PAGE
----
The recovered paintings -- Claude Monet's "Poppies near Vetheuil" (1879) and Vincent van Gogh's "Chestnut in Bloom" (1890) -- were found by a 56-year-old parking lot attendant who contacted police about 4 p.m. Monday. The attendant reported that there was a "suspicious white vehicle with two pictures on the back seat" at the University of Zurich Psychiatric Hospital, police said in a statement.
The two paintings, which Swiss police said have a combined value of about $63 million, were among four stolen on Feb. 10 by three masked men in a brazen daylight robbery at a private villa that houses the E.G. Buehrle Collection, a trove of French Impressionist and post-Impressionist masterpieces.
As a man with a pistol guarded the door and kept fearful employees lying in the ground, the other two grabbed four paintings worth $163 million from a nearby exhibit hall. The three then hauled the paintings to a white car parked outside and sped away.
It was Switzerland's largest-ever art heist. Rest of Article. . . [Mark Godsey]
The U.S. Supreme Court today granted cert. in Herring v. U.S. The question presented in the cert. petition is as follows:
Whether the Fourth Amendment requires evidence found during a search incident to an arrest to be suppressed when the arresting officer conducted the arrest and search in sole reliance upon facially credible but erroneous information negligently provided by another law enforcement agent.
The cert. petition, courtesy of the SCOTUS blog, can be found here. [Mike Mannheimer]
Monday, February 18, 2008
NPR.com: Director of National Intelligence Mike McConnell says phone companies that cooperated with government eavesdropping programs after the Sept. 11 attacks deserve retroactive immunity from civil rights lawsuits. But is the Bush administration, which is pressing Congress to extend the immunity, simply trying to avoid embarrassing disclosures? Rest of Article. . . [Mark Godsey]
From stuff.co.nz.com: Auckland University CrimProf Warren Brookbanks recently discussed the surge in home detention sentences in New Zealand.
The Criminal Justice Reform Act came into force on October 1 last year and allows judges to sentence offenders directly to home detention.
Between October 15, when the first sentence of home detention was imposed, and February 1 this year, 592 people were sentenced to home detention. This is despite the courts not being fully operational over the Christmas period. Parole Board figures show only 762 prisoners were approved for a similar sentence of home detention in the 12 months to June last year.
Under the old rules the Parole Board was required to interview offenders who were granted leave to apply for home detention by a judge. The Parole Board no longer determines a prisoner's suitability. Judges would act on the same information as the board provided by the Community Probation Service.
CrimProf Brookbanks said the surge in home detention numbers was not surprising."One of the reasons is it's a novel sentence," he said.
"Previously home detention has been tacked onto the end of the prison sentence with the new act it's a sentence in its own right. And I think judges are keen to use it as far as possible to keep people out of jail."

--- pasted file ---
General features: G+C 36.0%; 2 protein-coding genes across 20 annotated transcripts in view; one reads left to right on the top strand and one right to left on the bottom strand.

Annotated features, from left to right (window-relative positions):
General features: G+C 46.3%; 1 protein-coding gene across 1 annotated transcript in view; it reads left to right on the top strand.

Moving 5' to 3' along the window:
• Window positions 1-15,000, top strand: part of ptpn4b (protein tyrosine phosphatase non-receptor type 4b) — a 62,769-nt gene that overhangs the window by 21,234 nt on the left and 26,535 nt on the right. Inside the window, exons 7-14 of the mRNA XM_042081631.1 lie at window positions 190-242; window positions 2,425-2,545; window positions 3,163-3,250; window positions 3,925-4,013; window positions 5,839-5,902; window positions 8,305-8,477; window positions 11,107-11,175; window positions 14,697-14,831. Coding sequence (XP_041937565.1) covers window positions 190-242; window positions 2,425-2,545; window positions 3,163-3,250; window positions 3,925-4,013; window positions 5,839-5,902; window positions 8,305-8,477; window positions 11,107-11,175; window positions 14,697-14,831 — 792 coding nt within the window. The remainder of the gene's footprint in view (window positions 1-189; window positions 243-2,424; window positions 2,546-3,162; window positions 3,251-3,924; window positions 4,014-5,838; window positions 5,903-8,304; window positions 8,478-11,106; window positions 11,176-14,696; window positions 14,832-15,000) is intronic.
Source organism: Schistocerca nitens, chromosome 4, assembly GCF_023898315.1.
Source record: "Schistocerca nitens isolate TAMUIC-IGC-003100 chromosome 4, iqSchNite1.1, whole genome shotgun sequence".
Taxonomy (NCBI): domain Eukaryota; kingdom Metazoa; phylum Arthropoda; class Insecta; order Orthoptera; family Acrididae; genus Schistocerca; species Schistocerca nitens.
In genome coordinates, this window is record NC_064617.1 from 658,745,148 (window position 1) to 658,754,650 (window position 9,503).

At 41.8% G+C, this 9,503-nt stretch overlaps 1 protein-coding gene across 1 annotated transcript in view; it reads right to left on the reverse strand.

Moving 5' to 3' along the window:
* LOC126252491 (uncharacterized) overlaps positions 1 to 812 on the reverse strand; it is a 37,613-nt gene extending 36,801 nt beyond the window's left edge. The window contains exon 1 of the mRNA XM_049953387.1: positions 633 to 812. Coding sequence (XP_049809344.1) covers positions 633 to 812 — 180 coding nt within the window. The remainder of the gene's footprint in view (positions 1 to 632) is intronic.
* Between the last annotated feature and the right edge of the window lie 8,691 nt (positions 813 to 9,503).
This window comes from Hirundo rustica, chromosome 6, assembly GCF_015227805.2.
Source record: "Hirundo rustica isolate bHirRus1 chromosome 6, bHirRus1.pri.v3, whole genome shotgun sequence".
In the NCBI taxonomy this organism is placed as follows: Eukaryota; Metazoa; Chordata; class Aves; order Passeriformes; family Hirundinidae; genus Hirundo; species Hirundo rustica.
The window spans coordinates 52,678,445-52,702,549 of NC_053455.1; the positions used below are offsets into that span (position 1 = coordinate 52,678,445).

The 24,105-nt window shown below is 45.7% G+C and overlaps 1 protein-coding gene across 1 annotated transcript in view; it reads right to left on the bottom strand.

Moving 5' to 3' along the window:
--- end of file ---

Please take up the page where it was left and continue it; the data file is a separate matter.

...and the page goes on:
Brookbanks said the trend would put pressure on the Community Probation Service and "could lead to some difficulties in terms of overseeing the vast numbers". Rest of Article. . . [Mark Godsey]
From mercurynews.com: The California Supreme
Court last year overturned convicted killer James Hardy's 1984 death
sentence because a defense lawyer's "meager" effort representing him
undermined the chance of a fair trial. And just a few weeks ago, a
federal appeals court gave a reprieve to Earl Lloyd Jackson, one of the
state's longest-serving death row inmates, because of a prosecutor's
blunders during his 1979 trial.
The appellate rulings provide an all-too-common snapshot of
California's death penalty system. Shoddy representation and
prosecutorial miscues are two of the most common reasons that death row
inmates have had a better chance of getting their death sentences
reversed than of being executed.
A state commission examining California's death penalty system on
Wednesday will focus on those issues in the second round of hearings on
the subject. The California Commission on the Fair Administration of
Justice will hear from more than a dozen witnesses at the hearings,
which are being held in Los Angeles.
The commission hearing last month focused on broad concerns about the
state's death penalty, particularly the prolonged delays in state and
This week's hearing will zero in on problems with capital trials, which
have left more than 660 inmates on the state's death row. Rest of Article. . . [Mark Godsey]
From mercurynews.com: The California Supreme Court last year overturned convicted killer James Hardy's 1984 death sentence because a defense lawyer's "meager" effort representing him undermined the chance of a fair trial. And just a few weeks ago, a federal appeals court gave a reprieve to Earl Lloyd Jackson, one of the state's longest-serving death row inmates, because of a prosecutor's blunders during his 1979 trial.